After several affairs, he finally cheated on her with Yoko, prompting a swift divorce in which she received £100,000
The musician later denied ever being in love with Cynthia - despite his love letters telling the exact opposite story
You will go a long way before you meet anyone who knew her who won’t have a kind word to say about Cynthia Lennon, the first wife of John Lennon, who died, aged 75, in Majorca yesterday.
Because she was just a very, very nice person who, as a teenager, fell in love with a mercurial, talented boy, despite the fact that few thought he would ever go anywhere in life.
A pretty girl who then watched from the sidelines as the boy some thought was a layabout became one of the most famous and artistically celebrated young men in the world.
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The bad boy and the nice girl: Cynthia Lennon and John Lennon, who met at Liverpool Art College as teenagers, pictured in 1960
Domestic bliss: The couple on holiday in Dorset on one of their days out (left) and at home with Julian in Surre in 1965 (right) before drugs began to have a destructive effect on the musician
Later, she lived through all the excitement of Beatlemania and seeing her husband being adored by millions, while she had to hide in the background and endure the pain of having to deny being his wife — it being an unspoken rule that rock stars were unmarried in those days to protect their image as a teen idol.
And she never complained, not publicly anyway, and only in a very small voice to him.
I liked John Lennon a lot. But I liked Cynthia, too. And it seemed that John treated her badly and was unnecessarily cruel to her, denying after their marriage was over that he had ever been in love with her, when his love letters had told the exact opposite.
He wouldn’t have married her, he used to say, if she hadn’t got pregnant. ‘Julian,’ he told an American magazine in 1970, ‘was born out of a bottle of whiskey on a Saturday night.’
That was cruel,’ Cynthia would say years later. ‘Inhuman.’ Before adding wryly: ‘The question should be: “Would I have married him?” She smiled at that, adding: ‘No. He wasn’t the best husband. But he wasn’t the worst.’
But Lennon did have a habit of making dramatic over-statements.
They’d met at Liverpool Art College in 1957 in their first term, when she was 18 and John 17. Some students thought Cynthia Powell, as she then was, must be posh because she came from Hoylake, which was ‘over the water’, Liverpudlian slang for the middle-class Wirral.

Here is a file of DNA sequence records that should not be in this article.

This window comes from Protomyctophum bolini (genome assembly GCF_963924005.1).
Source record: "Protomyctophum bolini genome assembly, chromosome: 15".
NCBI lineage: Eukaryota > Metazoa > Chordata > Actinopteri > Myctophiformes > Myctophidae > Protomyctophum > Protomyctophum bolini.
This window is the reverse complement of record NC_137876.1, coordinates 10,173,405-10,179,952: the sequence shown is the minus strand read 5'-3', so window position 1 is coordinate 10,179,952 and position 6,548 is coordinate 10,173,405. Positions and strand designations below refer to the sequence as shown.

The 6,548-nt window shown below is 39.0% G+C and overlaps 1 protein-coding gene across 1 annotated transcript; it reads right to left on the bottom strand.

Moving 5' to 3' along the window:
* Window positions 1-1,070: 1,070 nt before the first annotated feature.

Actually, she wasn’t any posher than John Lennon, who also had a middle-class upbringing with his Aunt Mimi, but she was certainly more reserved, and felt intimidated by his endless bravado, tight jeans and long, greasy hair.
Cynthia (pictured left at Heathrow with John and right at Luton airport), watched from the sidelines as the boy some thought was a layabout became one of the most famous and artistically celebrated young men in the world
His wife, the mother of his son Julian, never complained - not publicly anyway - about having to hide the couple's marriage
They weren’t in the same class, but he was quickly smitten, telling his friends that she looked like Brigitte Bardot, and making jokes about her, determined to catch her attention. Secretly, she would hang around him, dazzled by his rebellious charisma.
They got together after a Christmas party during their second year in 1958. Her widowed mother was not best pleased at her choice, Cynthia having dropped a Hoylake boyfriend of two years for John.
Cynthia was now watching the birth of The Beatles as Paul McCartney and George Harrison, who were at the school next door, would join John at lunchtimes in the college for rehearsals.
It had to be exciting, as were John’s passionate, not say erotic, love letters to her when he dropped out of college to go to Hamburg with The Beatles.
He was, the letters made clear (as did several of The Beatles’ early songs which were about letter-writing) desperate that she would stay faithful to him while he was away.
Man about town: John Lennon and Cynthia with Paul McCartney and his then girlfriend Jane Asher in 1968